My husband and I run a charity that fights human trafficking. Two years ago we made a documentary about the issue, traveling to 10 countries to ask the question “What is the best way to prevent sex trafficking?”

On our journey we met with survivors, interviewed aftercare workers and talked with some of the world’s leading experts on trafficking and prostitution.

When we returned home, we took the film on a 96-city tour around North America. During that time, we met hundreds of amazing people who are fighting trafficking, but we also met thousands of people who knew very little about this massive form of modern day slavery. The audience breakdown was typically 70/30 female-to-male, raising the concern that despite prostitution’s being primarily driven by male demand, few men are willing to confront the issue of sexual exploitation.

While most churches were eager to talk about sex trafficking, one church responded to our screening query by saying, “We are not and will never be interested in this issue, thank you.”

When we don’t perceive a problem to be present to be in our neighborhood, it’s easy to ignore. And sometimes, we choose ignorance on purpose, shielding ourselves from the realities of complex, dark stories.

Human trafficking is one of the worst of these dark issues, because it consists of so many crimes wrapped into one—sometimes kidnapping, almost always rape, along with confinement, torture and coercion. We’ve met survivors whose victimization started as young as 12—one girl was forced to service men in the back seats of cars in parking garages. For four years, she had lived every moment under the watchful eye of a pimp, and she’d only been out of the industry for a year when we met her. Her care worker told us she was finally learning she could go to the bathroom without asking for permission. The invisible chains are often the hardest to shed.

In order for us to be effective in ending sexual exploitation, we must intentionally seek to understand it.

Here are three major misconceptions we’ve encountered as we talk with people about prostitution:

1. It’s a Choice

Prostitution is often portrayed as a choice, and movies like Pretty Woman create a skewed version of the desperate reality. Even the most conservative estimates indicate that more than half of those in prostitution entered under the age of 18. While there are some who started as adults and are not under the control of a pimp, upwards of 90 percent have a very different experience.

I think for many of us, there’s a tendency to want to box this issue into two clean, distinct categories: forced and not forced. But within the sex industry, there are varying levels of coercion. What if a young woman is initially trafficked in multiple countries, but then gets away from her traffickers and rents her own window in a red light district? Now she’s 21 and keeping most of the money, making her feel more free than she’s ever been before, but the foundations of her current life are full of cracks from the profound trauma and exploitation she experienced.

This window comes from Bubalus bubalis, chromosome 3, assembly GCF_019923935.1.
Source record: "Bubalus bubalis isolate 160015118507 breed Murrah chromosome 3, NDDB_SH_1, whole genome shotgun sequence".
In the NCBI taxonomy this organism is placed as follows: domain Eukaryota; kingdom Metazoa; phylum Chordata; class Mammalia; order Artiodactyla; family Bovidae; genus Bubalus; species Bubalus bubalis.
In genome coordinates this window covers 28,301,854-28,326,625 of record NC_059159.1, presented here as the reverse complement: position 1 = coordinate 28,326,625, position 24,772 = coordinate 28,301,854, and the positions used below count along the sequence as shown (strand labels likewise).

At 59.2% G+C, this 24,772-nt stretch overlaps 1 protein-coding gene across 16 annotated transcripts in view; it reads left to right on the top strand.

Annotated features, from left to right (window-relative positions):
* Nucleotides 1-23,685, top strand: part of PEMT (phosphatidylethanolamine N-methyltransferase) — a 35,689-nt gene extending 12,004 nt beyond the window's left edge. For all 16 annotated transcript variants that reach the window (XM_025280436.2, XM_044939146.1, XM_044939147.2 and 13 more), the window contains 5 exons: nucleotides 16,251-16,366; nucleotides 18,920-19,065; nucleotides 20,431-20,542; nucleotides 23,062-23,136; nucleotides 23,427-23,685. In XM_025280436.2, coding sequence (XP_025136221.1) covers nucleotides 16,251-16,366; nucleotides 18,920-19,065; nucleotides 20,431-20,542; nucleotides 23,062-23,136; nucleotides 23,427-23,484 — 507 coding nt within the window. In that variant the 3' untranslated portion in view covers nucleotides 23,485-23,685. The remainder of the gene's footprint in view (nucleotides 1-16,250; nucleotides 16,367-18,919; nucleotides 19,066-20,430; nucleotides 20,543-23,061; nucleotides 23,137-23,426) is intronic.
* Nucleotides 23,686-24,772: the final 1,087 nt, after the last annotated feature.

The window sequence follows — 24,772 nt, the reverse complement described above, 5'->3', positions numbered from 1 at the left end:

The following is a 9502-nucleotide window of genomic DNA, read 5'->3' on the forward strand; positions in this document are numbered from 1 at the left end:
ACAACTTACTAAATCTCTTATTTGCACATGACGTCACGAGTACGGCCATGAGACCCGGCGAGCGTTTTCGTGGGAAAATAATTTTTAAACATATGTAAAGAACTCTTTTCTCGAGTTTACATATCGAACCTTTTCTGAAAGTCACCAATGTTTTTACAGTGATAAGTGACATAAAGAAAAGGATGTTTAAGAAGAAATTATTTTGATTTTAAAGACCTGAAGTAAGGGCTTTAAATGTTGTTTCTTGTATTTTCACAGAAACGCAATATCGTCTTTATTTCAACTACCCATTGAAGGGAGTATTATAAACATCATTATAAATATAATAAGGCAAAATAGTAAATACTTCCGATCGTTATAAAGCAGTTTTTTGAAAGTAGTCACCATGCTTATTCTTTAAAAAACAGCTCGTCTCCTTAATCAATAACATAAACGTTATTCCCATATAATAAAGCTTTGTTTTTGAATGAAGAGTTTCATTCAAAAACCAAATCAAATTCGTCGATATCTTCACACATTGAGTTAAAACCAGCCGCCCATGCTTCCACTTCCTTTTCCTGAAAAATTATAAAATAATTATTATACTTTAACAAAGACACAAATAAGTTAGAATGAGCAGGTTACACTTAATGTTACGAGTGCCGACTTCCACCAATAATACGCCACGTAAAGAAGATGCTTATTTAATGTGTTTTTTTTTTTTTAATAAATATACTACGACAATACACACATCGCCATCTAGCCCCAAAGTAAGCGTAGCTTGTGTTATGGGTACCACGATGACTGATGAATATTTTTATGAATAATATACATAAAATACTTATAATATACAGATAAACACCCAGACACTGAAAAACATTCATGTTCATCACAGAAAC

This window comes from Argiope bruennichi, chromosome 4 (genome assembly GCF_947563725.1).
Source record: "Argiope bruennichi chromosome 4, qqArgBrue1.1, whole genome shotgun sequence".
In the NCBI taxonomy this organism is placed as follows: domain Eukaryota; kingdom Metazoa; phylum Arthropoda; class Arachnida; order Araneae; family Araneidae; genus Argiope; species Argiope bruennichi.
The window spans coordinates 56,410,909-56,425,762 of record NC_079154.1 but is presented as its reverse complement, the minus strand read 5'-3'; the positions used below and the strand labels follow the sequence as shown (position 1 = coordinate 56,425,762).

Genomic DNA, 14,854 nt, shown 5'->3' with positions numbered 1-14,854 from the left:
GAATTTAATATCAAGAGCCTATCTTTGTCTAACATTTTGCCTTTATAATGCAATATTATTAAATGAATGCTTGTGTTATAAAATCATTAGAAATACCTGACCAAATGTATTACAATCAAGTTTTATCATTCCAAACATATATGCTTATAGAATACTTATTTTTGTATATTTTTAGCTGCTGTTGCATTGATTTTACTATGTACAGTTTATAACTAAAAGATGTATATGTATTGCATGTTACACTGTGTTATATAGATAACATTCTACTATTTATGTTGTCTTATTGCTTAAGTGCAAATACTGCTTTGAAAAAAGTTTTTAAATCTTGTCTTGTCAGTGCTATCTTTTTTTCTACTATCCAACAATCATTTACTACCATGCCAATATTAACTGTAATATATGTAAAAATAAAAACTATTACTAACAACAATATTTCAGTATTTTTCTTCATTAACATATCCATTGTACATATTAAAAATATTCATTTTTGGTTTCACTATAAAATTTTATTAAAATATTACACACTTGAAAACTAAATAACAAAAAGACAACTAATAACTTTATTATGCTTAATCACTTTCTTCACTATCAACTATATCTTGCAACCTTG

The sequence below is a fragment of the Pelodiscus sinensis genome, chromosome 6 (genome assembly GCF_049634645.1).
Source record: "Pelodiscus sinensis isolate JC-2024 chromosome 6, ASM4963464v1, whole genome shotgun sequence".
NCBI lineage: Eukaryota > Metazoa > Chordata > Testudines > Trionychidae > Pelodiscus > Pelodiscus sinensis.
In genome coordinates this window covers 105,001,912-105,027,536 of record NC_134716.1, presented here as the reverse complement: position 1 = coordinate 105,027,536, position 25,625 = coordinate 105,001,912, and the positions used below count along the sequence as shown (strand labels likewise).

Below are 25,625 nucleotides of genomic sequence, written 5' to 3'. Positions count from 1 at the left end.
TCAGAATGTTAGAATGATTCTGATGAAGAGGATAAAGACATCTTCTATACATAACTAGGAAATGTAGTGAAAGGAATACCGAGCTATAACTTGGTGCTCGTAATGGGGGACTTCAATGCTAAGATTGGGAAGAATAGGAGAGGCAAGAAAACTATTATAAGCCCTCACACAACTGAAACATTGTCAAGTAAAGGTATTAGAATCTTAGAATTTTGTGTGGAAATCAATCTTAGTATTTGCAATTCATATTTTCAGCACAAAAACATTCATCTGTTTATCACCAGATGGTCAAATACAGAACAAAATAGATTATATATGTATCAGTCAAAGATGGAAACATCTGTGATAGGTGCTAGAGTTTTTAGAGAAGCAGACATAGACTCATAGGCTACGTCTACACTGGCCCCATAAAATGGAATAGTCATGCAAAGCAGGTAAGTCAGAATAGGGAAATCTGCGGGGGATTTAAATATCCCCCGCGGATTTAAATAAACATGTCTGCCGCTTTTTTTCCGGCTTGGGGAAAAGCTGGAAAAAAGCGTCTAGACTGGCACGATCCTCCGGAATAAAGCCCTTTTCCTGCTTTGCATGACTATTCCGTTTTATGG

When we visited the red light district of Amsterdam, we walked by the windows filled with scantily clad girls, acting seductive and inviting. But when I stepped into the brothels with an outreach worker friend of mine to actually meet some of the women, they would drop the act and show their vulnerable side. The sex industry thrives on illusion.

2. It Isn’t Happening Here

Many people think human trafficking only happens overseas. “Never in my hometown” couldn’t be farther from the truth. And it’s not just large cities like LA and NYC—we’ve learned of human trafficking in cities as small as 10,000 people. At many of our film screenings, even in small towns, girls would come up to us afterward and tell their stories of sexual exploitation.

Trafficking happens in condo towers and suburban homes. It happened at the strip club beside the church where I went to youth group. In fact, the biggest trafficking bust in Canada happened on the same street where my husband and I lived when we first got married.

3. Legalizing Prostitution Makes it Safe

Organized crime tends to infiltrate legal prostitution zones and takes advantage of the huge profits that can be earned. Legalization increases demand for paid sex, and there is never enough “willing supply,” offering traffickers a lucrative business opportunity. While making prostitution fully legal gives the small majority (who were the best off to begin with) more opportunities to hire bodyguards and turn down clients who appear unsafe, the majority do not have the kind of bargaining power.

In all legal contexts, racial minorities are particularly vulnerable to violence and even death at the hands of their customers. One Brazilian woman we met in Switzerland wept as she told us she has to visit a gynaecologist on a regular basis to manage the internal damage johns had caused, despite the fact that she had been working in a legal brothel.

Learning the truth is the first step toward taking real action on behalf of those in desperate need. There are tons of resources available, including articles, books and documentaries about human trafficking.

Let’s equip ourselves for action.

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